What's up at Ravens March.

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Progress, and deep thoughts about the near future

Posted by Dirck on 3 September, 2015

Day What How Much Duration Pen Ink
  • 1 September
  • 1 September
  • 2 September
  • 3 September
  • First draft of “Old Home Week”.
  • Pondering Patreon, Kickstarter, and Gofundme.
  • The same (more story than pondering).
  • “Old Home Week” concludes
  • Five manuscript pages.
  • Deeply.
  • Seven pages.
  • Four pages, and about a pint of tears– this one really opened an emotional vein on me.
  • 30 min.
  • All damn day.
  • 40 min.
  • 35 min.

The three crowdfunding things listed above are another response to the current dire financial straits I’m bound up in, of course.  The prospect of strangers sending me money is, for a dinosaur like me, a slightly odd one, even in the versions where there’s some strings of performance attached.  At the moment, what I’ve got in my head looks like this:

1) Kickstarter

Pros:

  • Everyone has heard of it (and yet I provide a link to show what it is…)
  • Doesn’t call for repeated output, just a single explosion

Cons:

  • Should have a specific goal in mind (a novel, an anthology, a comic, something with a title hung on it)
  • Categories include “publishing” but not “writing”, and I’m not sure I have the knowledge nor the stamina to figure out self-publishing.
  • Need to come up with a lot of extra little treats for the various levels of support
  • Needs a certain amount of flashy production in the presentation to be really successful

2) Patreon

Pros:

  • Has a discrete “writing” heading.
  • May provide enough of an ongoing income that writing displaces The Regular Job (may–  I’m not insane in my optimism on that point)
  • Pushes me to push my writing out the door (much as one must eventually sent the kids to school, no matter how tiny they look crossing the playground).
  • I know there’s probably a curious follower or two here that would like to actually see the stuff I’ve been boring you with for the past couple of years
  • Comes closest to the “get paid for what you like to do” sensation I’m hoping for

Cons:

  • Anticipates extremely regular output which means:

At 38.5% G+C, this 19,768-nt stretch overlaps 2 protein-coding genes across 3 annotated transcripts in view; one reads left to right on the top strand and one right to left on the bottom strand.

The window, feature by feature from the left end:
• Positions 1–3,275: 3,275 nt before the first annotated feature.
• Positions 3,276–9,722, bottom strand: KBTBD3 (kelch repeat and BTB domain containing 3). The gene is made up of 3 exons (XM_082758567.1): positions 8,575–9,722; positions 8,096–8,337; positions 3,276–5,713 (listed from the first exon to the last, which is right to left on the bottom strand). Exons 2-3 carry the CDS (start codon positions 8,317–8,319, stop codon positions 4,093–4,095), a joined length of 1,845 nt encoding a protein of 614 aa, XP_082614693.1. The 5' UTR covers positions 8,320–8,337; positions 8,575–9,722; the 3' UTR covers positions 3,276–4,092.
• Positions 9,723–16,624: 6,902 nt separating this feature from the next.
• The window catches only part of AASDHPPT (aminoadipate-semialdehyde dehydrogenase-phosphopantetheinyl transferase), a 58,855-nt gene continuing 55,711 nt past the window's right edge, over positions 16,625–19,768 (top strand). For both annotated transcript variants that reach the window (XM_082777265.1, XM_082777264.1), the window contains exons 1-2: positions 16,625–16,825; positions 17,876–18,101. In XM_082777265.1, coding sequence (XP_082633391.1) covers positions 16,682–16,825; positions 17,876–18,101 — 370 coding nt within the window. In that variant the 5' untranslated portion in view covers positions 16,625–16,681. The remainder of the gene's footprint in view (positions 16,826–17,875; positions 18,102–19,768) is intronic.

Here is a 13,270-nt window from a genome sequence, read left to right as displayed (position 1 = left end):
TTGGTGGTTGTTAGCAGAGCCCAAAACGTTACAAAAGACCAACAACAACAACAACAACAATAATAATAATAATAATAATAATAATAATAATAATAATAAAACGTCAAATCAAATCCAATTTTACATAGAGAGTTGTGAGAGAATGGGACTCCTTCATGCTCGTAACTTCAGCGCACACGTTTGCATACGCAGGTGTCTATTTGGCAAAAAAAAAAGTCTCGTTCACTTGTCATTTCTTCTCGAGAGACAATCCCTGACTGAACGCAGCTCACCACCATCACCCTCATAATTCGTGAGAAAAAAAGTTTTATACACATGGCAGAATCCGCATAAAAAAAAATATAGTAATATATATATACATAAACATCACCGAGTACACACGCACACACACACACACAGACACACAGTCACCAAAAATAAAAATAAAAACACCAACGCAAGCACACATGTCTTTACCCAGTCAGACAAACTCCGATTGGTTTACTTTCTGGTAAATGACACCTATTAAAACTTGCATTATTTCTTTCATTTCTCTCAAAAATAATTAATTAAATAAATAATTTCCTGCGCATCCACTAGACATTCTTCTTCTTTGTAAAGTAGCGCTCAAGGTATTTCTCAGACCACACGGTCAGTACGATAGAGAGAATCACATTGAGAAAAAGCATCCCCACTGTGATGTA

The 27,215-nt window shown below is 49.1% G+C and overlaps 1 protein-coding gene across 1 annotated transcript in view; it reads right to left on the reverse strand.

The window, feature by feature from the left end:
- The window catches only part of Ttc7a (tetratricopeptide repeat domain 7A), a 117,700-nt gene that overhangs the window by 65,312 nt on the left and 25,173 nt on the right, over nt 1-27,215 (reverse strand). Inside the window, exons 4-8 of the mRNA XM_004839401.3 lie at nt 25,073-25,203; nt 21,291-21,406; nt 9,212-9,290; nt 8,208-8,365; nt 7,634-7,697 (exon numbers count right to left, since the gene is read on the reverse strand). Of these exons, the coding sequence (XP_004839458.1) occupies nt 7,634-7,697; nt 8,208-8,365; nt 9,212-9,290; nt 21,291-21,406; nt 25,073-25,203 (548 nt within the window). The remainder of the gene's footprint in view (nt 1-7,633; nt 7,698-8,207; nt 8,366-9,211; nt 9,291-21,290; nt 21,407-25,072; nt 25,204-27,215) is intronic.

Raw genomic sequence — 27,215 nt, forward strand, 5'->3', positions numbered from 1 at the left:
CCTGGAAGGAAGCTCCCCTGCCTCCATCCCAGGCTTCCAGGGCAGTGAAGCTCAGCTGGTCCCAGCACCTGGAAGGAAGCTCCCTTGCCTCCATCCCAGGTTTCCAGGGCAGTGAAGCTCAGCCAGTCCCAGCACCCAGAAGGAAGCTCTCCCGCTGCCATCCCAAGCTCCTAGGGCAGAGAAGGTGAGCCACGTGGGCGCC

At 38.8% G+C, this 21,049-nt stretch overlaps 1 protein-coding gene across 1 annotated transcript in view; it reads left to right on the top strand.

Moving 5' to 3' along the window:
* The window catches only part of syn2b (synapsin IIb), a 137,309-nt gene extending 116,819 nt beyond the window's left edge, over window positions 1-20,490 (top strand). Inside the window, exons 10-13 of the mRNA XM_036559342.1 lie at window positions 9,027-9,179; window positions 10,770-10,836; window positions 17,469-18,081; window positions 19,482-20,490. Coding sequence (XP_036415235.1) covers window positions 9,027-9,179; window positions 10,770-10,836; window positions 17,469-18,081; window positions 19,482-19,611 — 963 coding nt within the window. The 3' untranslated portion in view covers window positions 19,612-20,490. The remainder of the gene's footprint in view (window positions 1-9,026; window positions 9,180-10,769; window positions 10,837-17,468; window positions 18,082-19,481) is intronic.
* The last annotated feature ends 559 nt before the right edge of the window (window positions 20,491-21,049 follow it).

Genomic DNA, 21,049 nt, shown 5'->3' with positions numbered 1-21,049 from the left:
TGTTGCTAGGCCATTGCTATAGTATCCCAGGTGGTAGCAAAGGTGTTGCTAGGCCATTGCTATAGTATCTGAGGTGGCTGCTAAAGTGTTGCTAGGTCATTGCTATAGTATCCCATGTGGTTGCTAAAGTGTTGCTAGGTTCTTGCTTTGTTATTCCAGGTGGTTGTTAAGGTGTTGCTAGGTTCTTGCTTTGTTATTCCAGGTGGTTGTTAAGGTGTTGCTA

• relentless pressure to keep producing (so a long, time-consuming thing like a novel or that still-awaiting-second-draft Choose Your Doom project becomes difficult);
    • on-line releases of material, which burn first-publication rights (a consideration when hoping to get into more traditional print anthologies)
  • That extra treats problem raises its head again, although possibly more manageably
  • A lot of the writing projects seen there seem to view the natural measure of funding as “per project” rather than “per month”; it takes the time-pressure off, granted, but doesn’t seem like a good way to get bills seen to.
  • Also needs a somewhat flashy production (although perhaps less-so than Kickstarter) in the presentation to be really successful

3) Gofundme

Pros:

  • Doesn’t have to be reliant on productivity– “I am broke” is a viable pitch
  • Not as Big Fat Project-ish as Kickstarter, but also not open-ended like Patreon; looks like a good middle ground for funding the effort of a novel without having to see it all the way through the presses (if it was a novel rather than bills that were my current prime concern…)
  • Less anticipation of rewards for donations, but it is there.

Cons:

  • Embarrassment factor of shaking a begging bowl, especially when it’s not a discrete “house burnt down” situation.
  • Not as well-known as either of the others for artistic funding; I know when I see it I’m thinking “people in trouble” more than “project needs funding”

I need to do something, because The Regular Job isn’t keeping up its end of the social contract, and there’s little alternative in “real jobs” otherwise for reasons I won’t bore you (moreso) with.  Right at the moment, I’m wondering if I don’t try two of the above; I begin to see, with some serious thought-experimenting required to finish, how I might be able to work my way into a Patreon client, and while the house hasn’t burnt down, I have the sort of real concerns about it remaining intact without renewal of the roof that make Gofundme seem wise.  The martyr/proud idiot element in me shouts that doing both at once is somehow cheating; I don’t understand why any more than you do, but it’s in there.  Kickstarter is where the money is, and I think I’ve got sufficient powder for the charge if I go that way, but it’s SO daunting in the department of stuff that would still need doing should funding be successful… and frankly also in the prep needed for a pitch.

This is not, by the way, mere rhetorical muttering.  There’s space for comments, and I will happily greet anyone’s suggestions or descriptions of experience (and, with a nod to the embarrassment angle mentioned above, I will at request anonymize or remove those comments from public view).  Speak out, please!  I’m going to do something really soon, and I’d rather do it after suggestions are in.

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